Britt: John was a very gentle, supportive director who let actors work. He was never in my face with suggestions. I do remember that when I was improvising some curse words of terror with that pistol in my face, he told me to go for more PG-rated words. But that's all I remember about his direction. He also asked me if I wanted to watch dailies with him, but I never watched dailies (raw footage from previous days' work) for any film I did. My work was already on film. If John or any other director wasn't satisfied with my work, having seen the dailies, he would re-shoot the scene. Weird ScienceSo what good was my seeing the dailies? If my choice to not see the dailies displeased him, he never showed it. John was a gentleman. And even though John wrote and produced The Great Outdoors, I never saw him during that film's production. Howard Deutch was the director.

Q: You played the father of Anthony Michael Hall's character "Gary". What can you tell us about Hall and working with him?

Britt: Anthony Michael Hall was just one more professional actor doing his work, making acting choices. I worked off of him and he worked off me. No hanging out off-set. I didn't like to hang out with actors off-camera. It could be confusing for the time I was on camera. I wanted to always see the actor as the character. I'm sure that other actors could hang out and then do the scene, but I couldn't. Hall was a good strong actor. I did really enjoy working with him.

Q: You had a great scene with the beautiful Kelly LeBrock as well. What can you tell us about LeBrock and working with her?

Britt: Sorry if this is a little repetitive and boring, but I always tried to think of the actor as the character. Weird ScienceTrue with Kelly as well. Very professional actor who did the job. That kind of statement is true of 99% of all acting jobs during my years of acting and it would be my hope today. Actors have a job to do, and it's in front of the camera. I suppose that when an actor is doing a series and character work is repeated each day for months and years, it can become easy to chit-chat off-camera and gossip and play pranks on each other and then jump into a scene, but for most journeyman (and journeywoman?) actors moving from job to job, it's about concentrating and getting the day's work done. It's the scene. Very little can be accomplished while chatting around the crafts-services table - even with good coffee. My only modification to that statement would be that you sometimes run lines off camera. You sometimes ask the other actor in a scene if there's anything else they need, if you can help them in some way. But that's it and I don't remember any conversations of that nature with Kelly. Sorry I don't have more. She was very professional and did the job.

Weird Science was written and directed by John Hughes and released in theaters in August of 1985. One of my many favorite scenes from this film is when Gary (played by Anthony Michael Hall) brings Lisa (Kelly LeBrock) home to meet his parents. Leach plays Gary's plumber father "Al" who is a little taken back by this beautiful mature woman who is taking his 15-year-old son out to party. The situation escalates into hilariousness with Lisa threatening to kick Al's arse and everybody yelling on top of each other. I just think it is perfect and makes me laugh every time I watch it. Here is that entire scene for your viewing pleasure...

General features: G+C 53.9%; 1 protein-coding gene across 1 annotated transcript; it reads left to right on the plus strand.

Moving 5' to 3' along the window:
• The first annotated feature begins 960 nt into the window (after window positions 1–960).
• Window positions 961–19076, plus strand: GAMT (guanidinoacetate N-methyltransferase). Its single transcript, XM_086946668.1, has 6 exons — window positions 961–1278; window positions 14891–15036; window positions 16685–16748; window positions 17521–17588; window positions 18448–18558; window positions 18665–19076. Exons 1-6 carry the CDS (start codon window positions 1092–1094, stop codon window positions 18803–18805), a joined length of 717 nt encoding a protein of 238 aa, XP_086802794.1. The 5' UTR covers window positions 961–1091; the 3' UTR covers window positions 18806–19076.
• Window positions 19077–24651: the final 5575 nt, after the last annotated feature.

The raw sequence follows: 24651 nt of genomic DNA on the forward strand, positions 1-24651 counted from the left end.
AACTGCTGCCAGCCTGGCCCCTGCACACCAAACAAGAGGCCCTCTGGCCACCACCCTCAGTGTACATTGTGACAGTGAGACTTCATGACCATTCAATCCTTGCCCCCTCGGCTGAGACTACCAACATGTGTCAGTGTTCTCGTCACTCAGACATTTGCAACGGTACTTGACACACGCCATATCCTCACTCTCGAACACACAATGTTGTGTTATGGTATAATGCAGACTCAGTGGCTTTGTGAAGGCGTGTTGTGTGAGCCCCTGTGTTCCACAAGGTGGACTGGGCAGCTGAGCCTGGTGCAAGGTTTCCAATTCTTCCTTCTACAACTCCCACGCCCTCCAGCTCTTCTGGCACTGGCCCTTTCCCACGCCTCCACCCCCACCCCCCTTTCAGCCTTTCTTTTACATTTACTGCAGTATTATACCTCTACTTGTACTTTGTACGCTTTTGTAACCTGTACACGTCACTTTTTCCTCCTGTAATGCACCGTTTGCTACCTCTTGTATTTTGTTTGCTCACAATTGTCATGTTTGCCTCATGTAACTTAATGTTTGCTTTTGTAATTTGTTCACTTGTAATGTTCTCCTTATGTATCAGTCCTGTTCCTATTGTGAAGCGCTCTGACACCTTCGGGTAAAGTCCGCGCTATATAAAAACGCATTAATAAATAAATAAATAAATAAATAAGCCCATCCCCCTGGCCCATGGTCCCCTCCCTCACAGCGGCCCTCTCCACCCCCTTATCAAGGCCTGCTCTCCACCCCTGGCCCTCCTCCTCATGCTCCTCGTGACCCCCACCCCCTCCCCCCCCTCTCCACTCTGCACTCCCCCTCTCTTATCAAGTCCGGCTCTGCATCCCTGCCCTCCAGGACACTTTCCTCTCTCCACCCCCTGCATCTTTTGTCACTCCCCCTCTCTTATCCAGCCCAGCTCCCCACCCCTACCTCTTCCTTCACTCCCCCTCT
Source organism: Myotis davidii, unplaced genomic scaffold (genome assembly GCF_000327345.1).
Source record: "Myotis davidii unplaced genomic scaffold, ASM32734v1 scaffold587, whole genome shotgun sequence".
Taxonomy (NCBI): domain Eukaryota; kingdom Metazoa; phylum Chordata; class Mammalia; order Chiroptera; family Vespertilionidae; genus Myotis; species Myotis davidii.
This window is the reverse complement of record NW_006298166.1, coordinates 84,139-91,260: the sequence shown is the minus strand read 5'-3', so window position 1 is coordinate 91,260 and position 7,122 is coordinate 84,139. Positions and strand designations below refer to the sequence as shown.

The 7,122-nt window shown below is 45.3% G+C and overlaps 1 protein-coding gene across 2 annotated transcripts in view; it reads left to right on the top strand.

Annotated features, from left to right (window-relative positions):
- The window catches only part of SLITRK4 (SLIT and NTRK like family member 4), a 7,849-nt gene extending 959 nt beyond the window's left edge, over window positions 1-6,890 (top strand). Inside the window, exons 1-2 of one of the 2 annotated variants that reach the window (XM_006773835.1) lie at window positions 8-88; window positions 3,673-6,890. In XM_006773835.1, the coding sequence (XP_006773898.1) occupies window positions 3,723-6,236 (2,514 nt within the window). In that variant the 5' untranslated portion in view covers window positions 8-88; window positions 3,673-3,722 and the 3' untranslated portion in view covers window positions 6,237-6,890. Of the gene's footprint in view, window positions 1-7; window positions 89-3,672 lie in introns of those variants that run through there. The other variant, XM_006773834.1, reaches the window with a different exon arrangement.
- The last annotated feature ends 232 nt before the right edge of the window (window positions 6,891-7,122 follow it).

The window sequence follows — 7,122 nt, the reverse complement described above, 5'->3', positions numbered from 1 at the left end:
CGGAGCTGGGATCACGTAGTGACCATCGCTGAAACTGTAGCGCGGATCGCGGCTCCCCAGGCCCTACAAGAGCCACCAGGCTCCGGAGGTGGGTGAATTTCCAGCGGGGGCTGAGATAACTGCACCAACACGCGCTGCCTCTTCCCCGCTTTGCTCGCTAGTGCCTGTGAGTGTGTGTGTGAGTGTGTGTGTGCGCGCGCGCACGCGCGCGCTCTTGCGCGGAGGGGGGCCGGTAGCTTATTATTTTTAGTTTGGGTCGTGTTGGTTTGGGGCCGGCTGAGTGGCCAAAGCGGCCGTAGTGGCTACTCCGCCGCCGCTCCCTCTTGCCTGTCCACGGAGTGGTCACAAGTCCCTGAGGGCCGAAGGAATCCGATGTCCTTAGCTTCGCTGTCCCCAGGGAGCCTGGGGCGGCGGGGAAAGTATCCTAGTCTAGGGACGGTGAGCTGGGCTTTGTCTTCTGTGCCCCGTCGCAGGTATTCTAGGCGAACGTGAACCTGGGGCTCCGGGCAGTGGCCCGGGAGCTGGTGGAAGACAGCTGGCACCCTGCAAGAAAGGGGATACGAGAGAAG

Q: Any other interesting stories or favorite memories from making Weird Science that you can share with us and let us in on?

Britt: This memory does not qualify as my favorite, but maybe it would work for most amusing. We first shot in Chicago, where we did exteriors. I did the scene in the car - "Gary, who's Gary?" - and I think there was a scene at a mall and some exteriors at the house. But my only scene in Chicago was that scene in the car on a street as Gary drives by. Anyway, time came to fly back to L.A and I sat in the hotel lobby waiting for, ahem, the younger members of the cast (who shall remain nameless) to show up for the car to the airport. They were late and then they were later. Britt LeachSo late that when we finally got to the airport I had to run to catch the flight. Today I weigh a very svelte 215 pounds but in those days I weighed considerably more and did not appreciate having to run through O'Hare to catch the plane. No TSA in those days mercifully. To say that I was out of breath when I finally made it to my seat on the plane would be an understatement. Okay, they will now be no longer nameless. It was Bill Paxton and Michael (Hall) who were late and required my running to catch the plane. I have no idea why they were late to the lobby. I don't know why they overslept. I wouldn't want to imply that they had been having too much fun or anything like that the night before. My hope is that they had been up late studying the Gideon Bible and got to bed late, after a prayer. That is my hope.